Following in the footsteps of the man who GM’d the White Sox to a World Series title in 2005, Rick Hahn inherited a tall order when he took over as general manager for Ken Williams after last season.

In 12 years with Williams as general manager — and Hahn as his assistant — the Sox won two division titles, finished second five times and had a winning record nine times. The Series title was the first for the franchise in 88 years.

Following in the footsteps of Williams also means Hahn must tiptoe through a mess of a low-rated minor-league system that was drained by Williams for trades to improve the major-league product. Williams answers his critics by pointing to things like paragraph 2 of this story.

Now it’s Hahn’s turn in the hot seat that is the GM’s chair, and he’s about halfway to that pivotal time to decide whether the Sox are postseason contenders or in need of a makeover. An experienced and effective negotiator, Hahn seems more than equipped to make veterans-for-prospects deals should the team be treading water near the trade deadline.

“[Williams] has never been a friendly guy to negotiate with,’’ an American League Central team source said. “Exchanging lists, exchanging names, that whole trust-and-feel factor that goes into guys making deals, Rick is a master at that. And he’ll get a chance to show what he can do.’’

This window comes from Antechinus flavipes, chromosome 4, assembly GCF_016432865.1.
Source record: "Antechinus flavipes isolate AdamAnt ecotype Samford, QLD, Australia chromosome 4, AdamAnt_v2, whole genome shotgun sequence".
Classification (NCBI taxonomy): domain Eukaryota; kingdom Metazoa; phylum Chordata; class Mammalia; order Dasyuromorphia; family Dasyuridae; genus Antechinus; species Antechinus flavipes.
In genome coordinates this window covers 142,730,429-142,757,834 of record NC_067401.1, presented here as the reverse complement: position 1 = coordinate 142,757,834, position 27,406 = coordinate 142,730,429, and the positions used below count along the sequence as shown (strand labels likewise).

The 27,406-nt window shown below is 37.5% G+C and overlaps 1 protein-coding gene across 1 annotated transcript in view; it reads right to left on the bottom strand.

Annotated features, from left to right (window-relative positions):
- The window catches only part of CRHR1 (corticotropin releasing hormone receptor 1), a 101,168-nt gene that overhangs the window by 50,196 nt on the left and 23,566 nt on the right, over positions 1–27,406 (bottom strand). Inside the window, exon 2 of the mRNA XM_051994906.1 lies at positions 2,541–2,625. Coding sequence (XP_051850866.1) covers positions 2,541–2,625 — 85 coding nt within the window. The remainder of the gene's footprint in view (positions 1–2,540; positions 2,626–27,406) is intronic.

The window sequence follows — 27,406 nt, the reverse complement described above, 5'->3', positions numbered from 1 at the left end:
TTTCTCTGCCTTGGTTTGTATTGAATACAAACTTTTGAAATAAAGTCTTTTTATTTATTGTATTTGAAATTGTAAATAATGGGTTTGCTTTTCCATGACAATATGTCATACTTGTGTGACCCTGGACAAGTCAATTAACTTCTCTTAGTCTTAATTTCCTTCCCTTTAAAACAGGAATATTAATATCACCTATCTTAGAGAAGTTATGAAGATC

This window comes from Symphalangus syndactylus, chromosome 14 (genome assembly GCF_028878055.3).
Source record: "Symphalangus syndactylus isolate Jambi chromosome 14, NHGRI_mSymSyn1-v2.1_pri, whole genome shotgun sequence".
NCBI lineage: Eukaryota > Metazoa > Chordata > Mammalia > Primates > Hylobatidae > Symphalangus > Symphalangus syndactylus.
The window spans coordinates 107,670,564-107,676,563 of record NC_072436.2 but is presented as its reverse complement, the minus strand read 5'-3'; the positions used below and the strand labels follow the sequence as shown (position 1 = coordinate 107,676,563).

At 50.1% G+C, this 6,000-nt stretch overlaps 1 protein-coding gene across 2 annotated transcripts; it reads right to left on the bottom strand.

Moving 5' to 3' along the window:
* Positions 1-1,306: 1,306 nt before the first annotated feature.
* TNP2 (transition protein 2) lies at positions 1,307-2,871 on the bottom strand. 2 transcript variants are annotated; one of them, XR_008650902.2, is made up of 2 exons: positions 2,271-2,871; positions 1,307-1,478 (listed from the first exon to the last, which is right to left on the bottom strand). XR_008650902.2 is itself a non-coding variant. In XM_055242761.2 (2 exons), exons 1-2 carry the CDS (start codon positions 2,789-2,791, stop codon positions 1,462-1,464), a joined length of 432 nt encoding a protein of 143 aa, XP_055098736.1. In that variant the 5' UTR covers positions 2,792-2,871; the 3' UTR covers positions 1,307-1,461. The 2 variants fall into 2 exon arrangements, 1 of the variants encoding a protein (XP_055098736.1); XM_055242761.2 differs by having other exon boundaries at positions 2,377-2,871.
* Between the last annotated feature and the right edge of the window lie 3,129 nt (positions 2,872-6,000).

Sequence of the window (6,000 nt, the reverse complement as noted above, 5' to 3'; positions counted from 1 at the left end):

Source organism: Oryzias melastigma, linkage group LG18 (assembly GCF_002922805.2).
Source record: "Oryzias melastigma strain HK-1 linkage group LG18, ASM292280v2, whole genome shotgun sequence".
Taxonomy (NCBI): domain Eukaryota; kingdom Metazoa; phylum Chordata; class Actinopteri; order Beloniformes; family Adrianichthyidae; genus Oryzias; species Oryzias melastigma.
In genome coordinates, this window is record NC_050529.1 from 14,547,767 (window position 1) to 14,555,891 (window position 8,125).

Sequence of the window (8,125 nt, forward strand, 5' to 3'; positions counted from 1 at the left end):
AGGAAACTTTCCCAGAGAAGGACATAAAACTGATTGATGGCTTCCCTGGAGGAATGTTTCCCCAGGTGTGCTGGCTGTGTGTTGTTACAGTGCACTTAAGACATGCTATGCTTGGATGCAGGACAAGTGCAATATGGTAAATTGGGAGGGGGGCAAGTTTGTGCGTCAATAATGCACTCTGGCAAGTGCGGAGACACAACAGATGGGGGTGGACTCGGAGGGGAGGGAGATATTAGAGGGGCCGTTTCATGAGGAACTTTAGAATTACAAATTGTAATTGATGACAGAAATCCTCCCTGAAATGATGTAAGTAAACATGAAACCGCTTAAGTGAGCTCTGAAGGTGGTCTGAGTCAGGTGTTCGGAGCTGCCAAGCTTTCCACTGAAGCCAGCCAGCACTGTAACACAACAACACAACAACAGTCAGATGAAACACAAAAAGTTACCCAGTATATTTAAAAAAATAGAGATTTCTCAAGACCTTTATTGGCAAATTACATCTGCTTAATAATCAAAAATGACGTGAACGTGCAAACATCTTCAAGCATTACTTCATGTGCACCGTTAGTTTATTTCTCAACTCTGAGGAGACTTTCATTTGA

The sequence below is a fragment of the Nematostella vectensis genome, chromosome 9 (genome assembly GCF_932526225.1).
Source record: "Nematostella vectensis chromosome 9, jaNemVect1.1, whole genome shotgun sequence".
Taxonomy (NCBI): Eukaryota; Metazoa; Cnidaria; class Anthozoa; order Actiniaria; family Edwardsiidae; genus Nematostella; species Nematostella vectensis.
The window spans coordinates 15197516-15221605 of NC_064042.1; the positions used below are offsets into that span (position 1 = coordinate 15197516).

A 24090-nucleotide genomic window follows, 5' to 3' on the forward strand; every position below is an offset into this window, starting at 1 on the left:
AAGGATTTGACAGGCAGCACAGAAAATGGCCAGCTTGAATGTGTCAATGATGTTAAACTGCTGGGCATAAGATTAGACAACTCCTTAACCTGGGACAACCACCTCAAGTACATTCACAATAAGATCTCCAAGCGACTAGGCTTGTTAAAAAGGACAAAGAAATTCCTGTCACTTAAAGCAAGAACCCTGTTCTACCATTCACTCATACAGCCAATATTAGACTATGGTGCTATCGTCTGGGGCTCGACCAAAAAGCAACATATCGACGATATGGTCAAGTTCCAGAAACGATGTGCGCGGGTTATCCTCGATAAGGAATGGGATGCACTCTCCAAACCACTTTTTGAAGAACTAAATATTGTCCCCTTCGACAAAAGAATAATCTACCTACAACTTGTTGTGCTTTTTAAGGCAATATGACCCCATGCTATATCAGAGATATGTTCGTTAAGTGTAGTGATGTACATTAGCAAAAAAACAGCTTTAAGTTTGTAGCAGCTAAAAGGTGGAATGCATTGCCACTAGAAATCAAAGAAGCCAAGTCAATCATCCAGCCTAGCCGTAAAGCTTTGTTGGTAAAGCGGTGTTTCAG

Sitting below .500 but playing better lately, Hahn said Monday that it’s too early to choose a lane. His scouts, he said, are looking for players who can improve the team now, not later.

“Rick needs to be schmoozing everybody and anybody, all 29 other clubs, to lay groundwork [for deals],’’ the source said. “Come back with a feel, and targeting that organization for its prize every-day player, for its core player.’’

Tradable pieces such as starting pitcher Jake Peavy, relievers Jesse Crain and (left-hander) Matt Thornton and perhaps outfielder Alex Rios and shortstop Alexei Ramirez — to name a few — could be on the block. But it’s unlikely all of them would be moved because the Sox don’t have enough good players in their system, don’t draw enough fans or have deep-enough pockets and revenue sources like the Cubs to afford an overhaul.